Celebrating Positive Women’s Network
On this last day of site visits in Johannesburg, over half of our group had the honor of being guests at Positive Women’s Network (PWN) 20th Anniversary celebration in Wattville in Ekurhuleni township outside of Johannesburg, (while the others explored Constitution Hill). PWN empowers women and girls living with HIV/AIDS by providing access to vital support and services while also promoting gender equity and human rights. It was founded by Prudence Mabele, one of the first black South African women to speak freely about her HIV status and PWN has thrived under her courageous leadership.
We were welcomed by song, dance, and prayer with PWN staff and community members, which continued throughout the celebration. PWN prioritizes working in partnership and some of their key partners were invited to the front of the room to share more about their work, including Traditional Healers Organization, Lethabong Clinic, Lithanza Community Development and Training, and the Methodist Church. As long-term funding partners, International Development Exchange (IDEX) gave a moving tribute to PWN for the way they hold community with love and tirelessly fight a fight that feels like it may never end.
Another PWN partner is Lesabe Higher Primary School, where the students are given many opportunities for after school activities. PWN has an office on their campus where they provide information and counseling and hold women’s groups. One of our top highlights for the day was when 25 children performed song and dance for the anniversary celebration, reminding us that part of our work is to sustain the bright energy of the next generation.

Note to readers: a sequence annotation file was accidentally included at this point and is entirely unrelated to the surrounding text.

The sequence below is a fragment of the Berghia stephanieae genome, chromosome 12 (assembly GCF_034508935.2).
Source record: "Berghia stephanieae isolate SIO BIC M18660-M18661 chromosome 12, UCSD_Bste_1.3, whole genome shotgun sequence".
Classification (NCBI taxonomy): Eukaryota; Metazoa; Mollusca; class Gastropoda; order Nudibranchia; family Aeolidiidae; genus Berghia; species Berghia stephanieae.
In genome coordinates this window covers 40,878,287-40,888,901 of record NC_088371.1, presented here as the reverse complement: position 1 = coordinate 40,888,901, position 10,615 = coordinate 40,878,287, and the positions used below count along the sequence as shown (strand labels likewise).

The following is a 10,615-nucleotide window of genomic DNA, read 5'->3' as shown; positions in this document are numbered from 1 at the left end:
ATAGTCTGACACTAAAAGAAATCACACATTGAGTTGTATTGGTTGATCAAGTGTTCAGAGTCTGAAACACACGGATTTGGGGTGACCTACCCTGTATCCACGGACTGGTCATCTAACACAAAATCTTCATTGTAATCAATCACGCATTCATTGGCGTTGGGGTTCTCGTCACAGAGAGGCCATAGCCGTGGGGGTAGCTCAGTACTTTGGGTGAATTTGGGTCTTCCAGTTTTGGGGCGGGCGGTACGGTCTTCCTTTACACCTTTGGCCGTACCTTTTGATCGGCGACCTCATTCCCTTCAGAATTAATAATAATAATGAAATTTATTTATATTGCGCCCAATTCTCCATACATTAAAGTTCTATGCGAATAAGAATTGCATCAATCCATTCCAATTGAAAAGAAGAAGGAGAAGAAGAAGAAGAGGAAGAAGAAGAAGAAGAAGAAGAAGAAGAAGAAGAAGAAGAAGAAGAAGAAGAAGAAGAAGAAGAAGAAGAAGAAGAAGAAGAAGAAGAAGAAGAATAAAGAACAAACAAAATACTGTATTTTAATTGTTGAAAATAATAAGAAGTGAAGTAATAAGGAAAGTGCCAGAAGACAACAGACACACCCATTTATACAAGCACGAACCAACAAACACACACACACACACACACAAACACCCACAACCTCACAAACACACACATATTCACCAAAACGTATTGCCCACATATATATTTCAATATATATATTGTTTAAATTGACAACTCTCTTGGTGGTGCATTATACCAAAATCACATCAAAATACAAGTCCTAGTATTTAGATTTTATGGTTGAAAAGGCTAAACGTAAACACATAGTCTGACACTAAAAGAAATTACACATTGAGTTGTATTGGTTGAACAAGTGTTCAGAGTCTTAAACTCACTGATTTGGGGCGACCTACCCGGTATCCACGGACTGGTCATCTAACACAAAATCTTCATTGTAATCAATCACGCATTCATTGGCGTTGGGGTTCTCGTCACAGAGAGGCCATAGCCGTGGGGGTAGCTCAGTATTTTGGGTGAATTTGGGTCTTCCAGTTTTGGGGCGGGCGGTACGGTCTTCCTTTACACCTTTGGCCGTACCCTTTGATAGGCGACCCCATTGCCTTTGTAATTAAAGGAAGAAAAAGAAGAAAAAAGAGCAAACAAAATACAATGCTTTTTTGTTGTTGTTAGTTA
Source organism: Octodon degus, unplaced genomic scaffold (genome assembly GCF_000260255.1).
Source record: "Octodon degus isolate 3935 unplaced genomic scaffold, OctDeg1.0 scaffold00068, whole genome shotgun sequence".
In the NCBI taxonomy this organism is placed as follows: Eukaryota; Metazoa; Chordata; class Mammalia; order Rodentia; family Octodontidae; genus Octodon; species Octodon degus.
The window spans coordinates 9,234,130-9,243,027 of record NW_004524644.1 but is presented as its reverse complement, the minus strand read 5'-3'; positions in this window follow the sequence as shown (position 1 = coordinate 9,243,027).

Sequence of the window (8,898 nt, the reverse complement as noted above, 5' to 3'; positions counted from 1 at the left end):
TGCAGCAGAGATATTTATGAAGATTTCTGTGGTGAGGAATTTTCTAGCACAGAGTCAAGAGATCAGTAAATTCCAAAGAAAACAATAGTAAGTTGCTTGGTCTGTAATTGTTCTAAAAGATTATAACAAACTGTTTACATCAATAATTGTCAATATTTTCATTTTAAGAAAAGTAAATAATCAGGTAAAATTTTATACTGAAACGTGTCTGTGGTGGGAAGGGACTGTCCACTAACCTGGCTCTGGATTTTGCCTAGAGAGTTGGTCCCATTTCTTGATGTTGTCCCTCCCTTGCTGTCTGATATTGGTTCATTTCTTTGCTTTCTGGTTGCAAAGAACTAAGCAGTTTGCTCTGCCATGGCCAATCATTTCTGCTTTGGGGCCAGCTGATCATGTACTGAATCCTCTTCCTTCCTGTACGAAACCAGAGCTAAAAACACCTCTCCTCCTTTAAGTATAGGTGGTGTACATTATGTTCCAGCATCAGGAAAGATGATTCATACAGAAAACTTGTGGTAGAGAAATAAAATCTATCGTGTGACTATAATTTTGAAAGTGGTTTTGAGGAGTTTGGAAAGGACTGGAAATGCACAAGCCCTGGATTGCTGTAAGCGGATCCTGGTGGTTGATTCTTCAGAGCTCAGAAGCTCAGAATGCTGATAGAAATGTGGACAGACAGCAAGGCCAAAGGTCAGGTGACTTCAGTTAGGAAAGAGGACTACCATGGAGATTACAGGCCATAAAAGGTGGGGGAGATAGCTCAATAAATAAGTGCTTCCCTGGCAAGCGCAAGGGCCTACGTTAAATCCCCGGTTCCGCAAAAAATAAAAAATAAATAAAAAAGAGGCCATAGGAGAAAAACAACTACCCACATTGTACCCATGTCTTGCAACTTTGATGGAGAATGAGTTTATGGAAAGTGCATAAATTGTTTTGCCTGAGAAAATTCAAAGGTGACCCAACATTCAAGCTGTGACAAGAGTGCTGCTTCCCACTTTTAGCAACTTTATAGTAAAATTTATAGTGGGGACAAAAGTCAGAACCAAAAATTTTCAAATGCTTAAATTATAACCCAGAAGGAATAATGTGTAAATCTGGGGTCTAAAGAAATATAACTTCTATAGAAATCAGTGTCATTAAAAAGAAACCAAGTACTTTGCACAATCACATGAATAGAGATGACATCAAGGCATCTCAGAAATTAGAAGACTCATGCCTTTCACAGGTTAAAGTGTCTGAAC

The celebration was held at the OR Tambo Cultural Precinct, which houses an auditorium, a theatre, and a museum honoring the life of two of Wattville’s beloved leaders Oliver Reginald Tambo, former president of the ANC, and his wife, Adelaide. We visited the museum exhibit and the beautiful grounds. We were also able to visit their gravesite, which has been declared a National Heritage Site. The community takes seriously the responsibility of honoring those who have come before them.
PWN’s chairperson, Susan Nkomo, spoke of the great pain experienced daily in the community that is not acknowledged by those in power and how allies in government seem to have forgotten about those who are suffering – from losing many loved ones to HIV/AIDS, from having their daughters and sisters raped and assaulted, and from being controlled and restricted by those who pretend to help. And she also spoke of the hope provided by solidarity. Through solidarity, she shared, “We can build a place where all of us are affirmed as human beings and are loved. That act of loving is the most radical thing we can do.”
This international learning exchange was planned in conjunction with our esteemed partners at International Development Exchange (IDEX).